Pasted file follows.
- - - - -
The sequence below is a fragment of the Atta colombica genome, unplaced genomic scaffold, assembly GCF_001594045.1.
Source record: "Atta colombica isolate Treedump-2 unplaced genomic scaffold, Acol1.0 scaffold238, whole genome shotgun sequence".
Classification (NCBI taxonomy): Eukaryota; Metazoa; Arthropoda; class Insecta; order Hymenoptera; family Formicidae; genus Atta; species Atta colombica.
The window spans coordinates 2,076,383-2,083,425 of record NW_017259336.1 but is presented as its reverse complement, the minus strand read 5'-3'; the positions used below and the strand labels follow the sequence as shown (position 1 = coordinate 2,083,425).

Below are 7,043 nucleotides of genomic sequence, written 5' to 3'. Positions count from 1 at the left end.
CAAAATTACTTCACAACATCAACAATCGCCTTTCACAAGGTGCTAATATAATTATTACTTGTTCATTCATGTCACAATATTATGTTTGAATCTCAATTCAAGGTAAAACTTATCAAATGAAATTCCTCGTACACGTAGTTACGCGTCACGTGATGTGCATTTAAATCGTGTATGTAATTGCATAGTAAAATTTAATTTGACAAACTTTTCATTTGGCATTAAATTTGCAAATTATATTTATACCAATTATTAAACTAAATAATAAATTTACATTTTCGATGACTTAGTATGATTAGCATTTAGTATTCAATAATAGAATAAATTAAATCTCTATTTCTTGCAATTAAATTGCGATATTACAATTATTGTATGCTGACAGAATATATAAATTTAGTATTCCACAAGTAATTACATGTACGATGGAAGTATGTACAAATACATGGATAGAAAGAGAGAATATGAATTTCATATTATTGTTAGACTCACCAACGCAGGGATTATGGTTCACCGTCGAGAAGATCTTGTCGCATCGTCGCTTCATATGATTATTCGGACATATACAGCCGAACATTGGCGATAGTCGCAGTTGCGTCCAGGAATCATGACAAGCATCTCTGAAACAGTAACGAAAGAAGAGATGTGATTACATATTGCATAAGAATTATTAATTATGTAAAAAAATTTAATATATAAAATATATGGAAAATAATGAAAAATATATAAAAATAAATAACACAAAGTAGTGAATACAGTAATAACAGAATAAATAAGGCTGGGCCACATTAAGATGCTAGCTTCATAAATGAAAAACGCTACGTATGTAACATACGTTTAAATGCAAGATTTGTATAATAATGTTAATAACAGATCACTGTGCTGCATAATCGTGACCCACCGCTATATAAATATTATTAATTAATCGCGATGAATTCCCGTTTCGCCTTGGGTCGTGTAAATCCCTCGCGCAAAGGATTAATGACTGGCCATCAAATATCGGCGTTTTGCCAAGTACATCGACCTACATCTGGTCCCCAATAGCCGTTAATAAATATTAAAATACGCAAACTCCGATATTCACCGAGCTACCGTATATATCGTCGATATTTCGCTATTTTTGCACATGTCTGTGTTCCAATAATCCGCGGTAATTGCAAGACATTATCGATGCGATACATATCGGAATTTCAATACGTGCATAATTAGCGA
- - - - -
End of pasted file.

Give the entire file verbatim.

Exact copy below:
The sequence below is a fragment of the Atta colombica genome, unplaced genomic scaffold, assembly GCF_001594045.1.
Source record: "Atta colombica isolate Treedump-2 unplaced genomic scaffold, Acol1.0 scaffold238, whole genome shotgun sequence".
Classification (NCBI taxonomy): Eukaryota; Metazoa; Arthropoda; class Insecta; order Hymenoptera; family Formicidae; genus Atta; species Atta colombica.
The window spans coordinates 2,076,383-2,083,425 of record NW_017259336.1 but is presented as its reverse complement, the minus strand read 5'-3'; the positions used below and the strand labels follow the sequence as shown (position 1 = coordinate 2,083,425).

Below are 7,043 nucleotides of genomic sequence, written 5' to 3'. Positions count from 1 at the left end.
CAAAATTACTTCACAACATCAACAATCGCCTTTCACAAGGTGCTAATATAATTATTACTTGTTCATTCATGTCACAATATTATGTTTGAATCTCAATTCAAGGTAAAACTTATCAAATGAAATTCCTCGTACACGTAGTTACGCGTCACGTGATGTGCATTTAAATCGTGTATGTAATTGCATAGTAAAATTTAATTTGACAAACTTTTCATTTGGCATTAAATTTGCAAATTATATTTATACCAATTATTAAACTAAATAATAAATTTACATTTTCGATGACTTAGTATGATTAGCATTTAGTATTCAATAATAGAATAAATTAAATCTCTATTTCTTGCAATTAAATTGCGATATTACAATTATTGTATGCTGACAGAATATATAAATTTAGTATTCCACAAGTAATTACATGTACGATGGAAGTATGTACAAATACATGGATAGAAAGAGAGAATATGAATTTCATATTATTGTTAGACTCACCAACGCAGGGATTATGGTTCACCGTCGAGAAGATCTTGTCGCATCGTCGCTTCATATGATTATTCGGACATATACAGCCGAACATTGGCGATAGTCGCAGTTGCGTCCAGGAATCATGACAAGCATCTCTGAAACAGTAACGAAAGAAGAGATGTGATTACATATTGCATAAGAATTATTAATTATGTAAAAAAATTTAATATATAAAATATATGGAAAATAATGAAAAATATATAAAAATAAATAACACAAAGTAGTGAATACAGTAATAACAGAATAAATAAGGCTGGGCCACATTAAGATGCTAGCTTCATAAATGAAAAACGCTACGTATGTAACATACGTTTAAATGCAAGATTTGTATAATAATGTTAATAACAGATCACTGTGCTGCATAATCGTGACCCACCGCTATATAAATATTATTAATTAATCGCGATGAATTCCCGTTTCGCCTTGGGTCGTGTAAATCCCTCGCGCAAAGGATTAATGACTGGCCATCAAATATCGGCGTTTTGCCAAGTACATCGACCTACATCTGGTCCCCAATAGCCGTTAATAAATATTAAAATACGCAAACTCCGATATTCACCGAGCTACCGTATATATCGTCGATATTTCGCTATTTTTGCACATGTCTGTGTTCCAATAATCCGCGGTAATTGCAAGACATTATCGATGCGATACATATCGGAATTTCAATACGTGCATAATTAGCGA